Review: The Bone Clocks

The Bone Clocks
The Bone Clocks by David Mitchell
My rating: 5 of 5 stars

This was my second David Mitchell novel, after the pyrotechnics of Cloud Atlas, so I went in with high expectations. Like my Joseph O’Connor experience, I saw him read from this book first. (There were no Bigfoots sighted at the reading, something I’m sure I’ll get around to writing about in the near future.)
Mitchell hits the ground running in a much more linearly straight-forward book than Cloud Atlas with Holly back in 1984, running away from home and a cheating boyfriend. She’s made a fascinating, special character in a way that other books I’ve recently read (WTF, in particular) fails to make its characters (or one, in particular) interesting and viable. I loved the little cracks that began to appear in the story in the (brief) appearance of Dr. Marinus, Esther Little down on the jetty, and her otherworldly brother, Jacko.
We skip to 1991 in Switzerland where we run into Holly again, a more hardened Holly, though she’s not the main focus. And again in 2004 as the partner of war reporter Ed Brubeck (Mr. Mitchell read from this section during his appearance; brilliantly timed, and he even got a cold, to better give the reading in the voice of a jet lagged and possibly hungover Ed). We skip to Holly as a successful author, again, in the background, in 2015, in a very entertaining section in which the author, Crispin Hershey, gets a vocal critic of his locked in a prison in South America and then attempts, on the sly, to get him released and becomes his greatest advocate.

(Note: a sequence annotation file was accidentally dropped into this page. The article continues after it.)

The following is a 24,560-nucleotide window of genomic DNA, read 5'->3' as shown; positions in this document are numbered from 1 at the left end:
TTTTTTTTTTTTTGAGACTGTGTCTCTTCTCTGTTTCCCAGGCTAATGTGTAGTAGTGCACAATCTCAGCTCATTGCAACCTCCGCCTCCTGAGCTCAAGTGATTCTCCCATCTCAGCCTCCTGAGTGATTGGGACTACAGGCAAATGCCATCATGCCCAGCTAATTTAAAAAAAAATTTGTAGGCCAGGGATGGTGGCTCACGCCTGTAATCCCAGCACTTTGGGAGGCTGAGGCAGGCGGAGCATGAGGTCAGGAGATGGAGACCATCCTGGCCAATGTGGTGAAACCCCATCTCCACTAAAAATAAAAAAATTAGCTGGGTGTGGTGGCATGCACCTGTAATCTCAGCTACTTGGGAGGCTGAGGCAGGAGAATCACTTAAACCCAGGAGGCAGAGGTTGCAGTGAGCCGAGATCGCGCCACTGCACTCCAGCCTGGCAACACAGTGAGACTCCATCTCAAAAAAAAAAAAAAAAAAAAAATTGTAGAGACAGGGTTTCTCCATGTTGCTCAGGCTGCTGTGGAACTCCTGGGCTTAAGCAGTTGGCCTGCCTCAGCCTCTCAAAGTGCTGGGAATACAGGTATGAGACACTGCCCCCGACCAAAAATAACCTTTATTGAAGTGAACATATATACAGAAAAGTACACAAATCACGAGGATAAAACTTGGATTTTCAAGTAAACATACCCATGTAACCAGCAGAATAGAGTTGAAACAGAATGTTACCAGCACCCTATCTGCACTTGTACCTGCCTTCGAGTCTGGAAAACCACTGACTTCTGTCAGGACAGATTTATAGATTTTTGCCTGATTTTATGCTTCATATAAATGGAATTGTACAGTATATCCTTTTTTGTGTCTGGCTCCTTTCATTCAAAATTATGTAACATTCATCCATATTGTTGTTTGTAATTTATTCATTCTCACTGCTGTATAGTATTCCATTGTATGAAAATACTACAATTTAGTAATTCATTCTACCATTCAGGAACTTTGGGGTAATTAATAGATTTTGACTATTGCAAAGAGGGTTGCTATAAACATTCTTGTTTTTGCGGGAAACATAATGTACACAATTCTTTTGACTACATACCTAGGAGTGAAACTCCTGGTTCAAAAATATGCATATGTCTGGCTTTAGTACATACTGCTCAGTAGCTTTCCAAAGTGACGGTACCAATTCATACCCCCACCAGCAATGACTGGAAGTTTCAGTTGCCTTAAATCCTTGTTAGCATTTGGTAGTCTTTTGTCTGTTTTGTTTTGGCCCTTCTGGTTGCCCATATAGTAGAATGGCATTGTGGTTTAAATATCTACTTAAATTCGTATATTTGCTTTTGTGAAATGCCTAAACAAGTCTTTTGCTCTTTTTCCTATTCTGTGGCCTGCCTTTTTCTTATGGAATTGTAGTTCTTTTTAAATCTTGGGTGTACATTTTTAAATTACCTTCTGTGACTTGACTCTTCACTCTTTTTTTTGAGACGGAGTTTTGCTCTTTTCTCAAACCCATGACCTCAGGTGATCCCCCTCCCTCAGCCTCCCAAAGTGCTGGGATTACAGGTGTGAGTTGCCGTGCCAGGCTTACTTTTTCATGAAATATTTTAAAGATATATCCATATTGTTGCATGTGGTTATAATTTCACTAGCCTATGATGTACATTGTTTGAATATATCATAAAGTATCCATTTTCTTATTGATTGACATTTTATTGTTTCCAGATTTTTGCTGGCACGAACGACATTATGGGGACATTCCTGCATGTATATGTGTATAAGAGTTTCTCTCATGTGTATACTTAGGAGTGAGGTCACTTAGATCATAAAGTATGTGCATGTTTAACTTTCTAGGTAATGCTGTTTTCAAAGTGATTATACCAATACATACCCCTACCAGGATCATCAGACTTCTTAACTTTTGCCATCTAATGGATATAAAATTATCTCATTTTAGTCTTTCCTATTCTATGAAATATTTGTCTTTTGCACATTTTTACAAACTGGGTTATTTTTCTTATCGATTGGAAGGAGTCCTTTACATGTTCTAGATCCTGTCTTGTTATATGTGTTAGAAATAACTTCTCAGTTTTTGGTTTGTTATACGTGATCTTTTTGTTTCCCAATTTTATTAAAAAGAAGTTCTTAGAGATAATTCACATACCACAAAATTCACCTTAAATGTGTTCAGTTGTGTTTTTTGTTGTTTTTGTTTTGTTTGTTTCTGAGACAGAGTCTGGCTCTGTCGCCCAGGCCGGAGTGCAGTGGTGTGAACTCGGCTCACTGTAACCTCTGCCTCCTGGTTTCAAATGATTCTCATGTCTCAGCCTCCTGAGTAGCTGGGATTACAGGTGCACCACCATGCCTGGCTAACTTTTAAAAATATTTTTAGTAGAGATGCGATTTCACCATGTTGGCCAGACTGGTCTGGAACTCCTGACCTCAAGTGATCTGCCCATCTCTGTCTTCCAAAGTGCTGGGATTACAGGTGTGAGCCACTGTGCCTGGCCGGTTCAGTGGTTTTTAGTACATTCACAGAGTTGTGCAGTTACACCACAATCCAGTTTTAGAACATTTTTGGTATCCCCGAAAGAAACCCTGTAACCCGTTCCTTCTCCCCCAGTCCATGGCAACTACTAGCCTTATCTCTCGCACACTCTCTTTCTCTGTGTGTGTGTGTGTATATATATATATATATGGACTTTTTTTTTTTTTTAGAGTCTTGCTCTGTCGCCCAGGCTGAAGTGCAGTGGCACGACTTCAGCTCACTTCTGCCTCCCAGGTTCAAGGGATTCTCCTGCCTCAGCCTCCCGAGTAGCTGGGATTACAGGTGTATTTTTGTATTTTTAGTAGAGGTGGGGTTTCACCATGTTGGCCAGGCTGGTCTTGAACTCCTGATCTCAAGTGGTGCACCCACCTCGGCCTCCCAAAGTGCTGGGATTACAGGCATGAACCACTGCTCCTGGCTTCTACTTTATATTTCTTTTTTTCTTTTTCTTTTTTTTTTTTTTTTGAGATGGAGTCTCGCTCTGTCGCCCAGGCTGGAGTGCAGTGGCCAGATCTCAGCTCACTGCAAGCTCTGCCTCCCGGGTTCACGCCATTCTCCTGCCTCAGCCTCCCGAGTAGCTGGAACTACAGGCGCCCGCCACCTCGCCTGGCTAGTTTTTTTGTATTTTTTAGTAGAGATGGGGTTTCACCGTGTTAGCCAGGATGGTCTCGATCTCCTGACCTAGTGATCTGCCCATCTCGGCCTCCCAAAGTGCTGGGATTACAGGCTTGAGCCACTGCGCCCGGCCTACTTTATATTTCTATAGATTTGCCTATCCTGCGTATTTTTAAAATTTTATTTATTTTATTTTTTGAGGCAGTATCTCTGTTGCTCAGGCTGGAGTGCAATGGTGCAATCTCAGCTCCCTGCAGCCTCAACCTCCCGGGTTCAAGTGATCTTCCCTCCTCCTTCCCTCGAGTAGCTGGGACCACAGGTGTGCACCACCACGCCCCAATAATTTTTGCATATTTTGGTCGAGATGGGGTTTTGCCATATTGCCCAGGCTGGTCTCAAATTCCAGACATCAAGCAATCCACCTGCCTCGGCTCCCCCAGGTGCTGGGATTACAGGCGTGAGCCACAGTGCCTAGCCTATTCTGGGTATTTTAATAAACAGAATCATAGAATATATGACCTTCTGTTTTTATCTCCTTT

In the following section, the “An Horologist’s Labyrinth” section the latent magic beneath it all soars to the surface, and I found it a little less engaging than the stories Mitchell had told about Holly, Crispin, Ed, Hugo Lamb (from 1991). The heavy mystical/magical nature of the section requires Mitchell to explain quite a bit more about certain objects and rites, which is where it sometimes bogs down, but I still really enjoyed it.
The ending, out at Sheep’s Head, at the end of the seeming world, is brilliant. [2043 is not going to be fun, for the record.] We’ve seen Holly from nearly birth (and certainly birth of her own independent self, fleeing her parents’ house) to her ripe old age. I love that the narrative sinks back into Holly’s point of view, after all, and we get to fade to black with her.

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